On September 11, 1845, French telegraph engineer and pioneer of telecommunication Émile Baudot was born. Baudot invented a multiplexed printing telegraph system, for which he invented the Baudot code, and allowed multiple transmissions over a single line. The baud unit was named after him.
The Modest Life of Émile Baudot
Baudot was born in Magneux, Haute-Marne, France, the son of farmer Pierre Emile Baudot, who later became the mayor of Magneux. In his youth he worked on his father’s farm. Until his entry into the French postal and telegraph administration on 16 July 1870, he lived a rural life that by no means predestined him for his later inventions. After joining the post and telegraph administration, he undertook everything he could to perfect his general training in electricity and mechanics in the face of the scientific side of his new profession. The limited free time he had at the Central Post Office in Paris was used by Baudot for scientific studies and research to improve telegraphic equipment. After his first successes, he was promoted to Controller in 1880. Encouraged by this, he decided to become an engineer. Without – as his childhood had taught him – neglecting his actual work, Baudot prepared himself for the examinations and took part in them successfully. In 1882, he was appointed test inspection engineer.
The Baudot Code
The aim of Baudot’s research and development was to improve the previously slow telegraphic transmission. Based on the findings of Carl Friedrich Gauss  and Wilhelm Eduard Weber, Baudot first developed the Baudot code named after him in 1870 (later “International Telegraph Alphabet No. 1 (ITA1), CCITT-1”). After the development of electric telegraphy and Morse code in the first half of the 19th century , possibilities were sought to enable simpler, direct transmission of text without having to have the text converted into a code by the operators in the telegraph stations for transmission. Engineers and inventors were anxious to develop procedures to have this code conversion carried out by the telegraph devices themselves, i.e. automatically. The aim was to transmit a letter (or any character) at once through telegraph lines.
Improving the Telegraph
For example, an attempt was made to transmit the information about the respective character by means of various voltages on a telegraph line. Other methods were devised which use 26 lines at the same time – one for each letter. Codes were also developed to reduce the number of voltages and lines required. Here, 5-bit and 6-bit codes in particular proved to be a favorable compromise. Émile Baudot succeeded – based on the developments already made – in developing a device which, using a 5-bit code, was not only able to print the telegram text directly onto a paper strip on the receiver side, but also to transmit several telegrams in a multiplex system simultaneously via a single telegraph line.
On 17 June 1874 Baudot was granted a patent under No. 103.898 with the title “System for fast telegraphy”. Using its 5-bit code, this telegraphy device was able to transmit two telegrams simultaneously via one line and print them directly as readable text on two different paper strips on the receiver side. Essentially, this device was based on printer details from David Edward Hughes‘ telegraphy device and a distributor invented by Bernard Meyer in 1871. Baudot combined these techniques including his own ideas, a 5-key keyboard that made it very easy to enter his 5-bit code. The device thus produced was the first to transmit signals in a system known today as synchronous time-division multiplexing to achieve multiple line utilization.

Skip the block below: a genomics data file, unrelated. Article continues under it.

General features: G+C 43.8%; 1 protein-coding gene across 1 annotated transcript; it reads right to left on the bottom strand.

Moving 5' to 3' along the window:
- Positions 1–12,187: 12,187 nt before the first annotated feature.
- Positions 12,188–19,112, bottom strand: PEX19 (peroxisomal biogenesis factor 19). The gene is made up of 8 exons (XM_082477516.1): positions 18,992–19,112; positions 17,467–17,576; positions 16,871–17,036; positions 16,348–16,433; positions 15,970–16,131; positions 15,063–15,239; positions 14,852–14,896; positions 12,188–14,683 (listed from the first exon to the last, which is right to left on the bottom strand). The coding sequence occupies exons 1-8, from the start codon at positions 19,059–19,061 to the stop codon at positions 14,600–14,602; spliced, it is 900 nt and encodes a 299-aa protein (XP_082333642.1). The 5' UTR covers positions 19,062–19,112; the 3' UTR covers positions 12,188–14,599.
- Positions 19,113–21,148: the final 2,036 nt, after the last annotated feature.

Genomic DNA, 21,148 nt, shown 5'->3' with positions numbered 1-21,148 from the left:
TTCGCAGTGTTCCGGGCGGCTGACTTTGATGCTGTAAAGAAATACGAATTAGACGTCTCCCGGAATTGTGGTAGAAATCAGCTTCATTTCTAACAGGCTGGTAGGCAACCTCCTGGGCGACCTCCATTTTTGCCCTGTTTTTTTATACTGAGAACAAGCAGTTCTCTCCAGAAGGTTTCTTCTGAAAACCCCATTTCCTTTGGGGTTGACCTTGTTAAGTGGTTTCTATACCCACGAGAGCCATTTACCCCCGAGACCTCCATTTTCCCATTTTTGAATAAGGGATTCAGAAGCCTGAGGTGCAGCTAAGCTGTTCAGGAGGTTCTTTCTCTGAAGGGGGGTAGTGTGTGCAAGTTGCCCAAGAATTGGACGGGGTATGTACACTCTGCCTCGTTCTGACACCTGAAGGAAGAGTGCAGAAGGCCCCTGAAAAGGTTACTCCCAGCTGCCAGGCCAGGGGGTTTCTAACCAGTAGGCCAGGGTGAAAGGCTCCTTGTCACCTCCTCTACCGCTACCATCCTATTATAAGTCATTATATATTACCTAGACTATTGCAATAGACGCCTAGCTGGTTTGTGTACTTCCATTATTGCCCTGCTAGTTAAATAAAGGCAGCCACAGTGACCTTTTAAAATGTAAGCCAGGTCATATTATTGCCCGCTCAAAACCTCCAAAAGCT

The Baudot system was adopted in 1875 by the French Post and Telegraph Administration. The first connection tests of its system were successfully carried out on 12 November 1877 between Paris and Bordeaux. At the end of 1877, the Paris-Rome link (about 1700 kilometres) was put into service by a double Baudot teleprinter system. From 3 January 1894, the Baudot telegraph operated the underground lines from Paris to Bordeaux with a triple teleprinter, which until then had been very unreliable with the Hughes teleprinter system. On April 27, 1894, Baudot established – again via a single line – the connection between the Paris and Milan stock exchanges and at the same time between the Central Post Office in Paris and that of Milan.
In all his research, Baudot received little support from the French Post and Telegraph Administration. He often had to finance his research out of his own pocket. In 1880, for example, he sold his large gold medal, which he was awarded at the 1878 World Exhibition in Paris. In 1879, Émile Baudot was awarded the French Legion of Honour Cross for his achievements. Baudot received the highest award for his work in his lifetime when he was appointed an officer of the French Legion of Honour in 1898. On 28 March 1903, Émile Baudot died at the age of 57 after a long illness.
In 1926, the unit for telegraphic walking speed was introduced and named Baud in his honor. The Baud unit is the number of symbols transmitted per second.
References and Further Reading:
-  Émile Baudot at Computer History
-  Jean-Maurice-Émile Baudot, French engineer, at Britannica Online
-  Émile Baudot Invents the Baudot Code, the First Means of Digital Communication, at History of Information
-  Baudot Code at Stanford.edu
-  Carl Friedrich Gauss – The Prince of Mathematicians, SciHi Blog
-  Dit dit dit da dit – The first Morse Telegram, SciHi Blog
-  Émile Baudot at Wikidata
-  Teletype Model 19 Part 2: Baudot Teletype Intro and Demo, CuriousMarc @ youtube
-  Ralston, Anthony (1993). “Baudot Code”, Encyclopedia of Computer Science (3rd ed.). New York: IEEE Press/Van Nostrand Reinhold.
-  Day, Lance; Ian McNeil (1996). Biographical Dictionary of the History of Technology. Taylor & Francis. pp. 46
-  Timeline of inventors in the history of Telegraphy, via DBpedia and Wikidata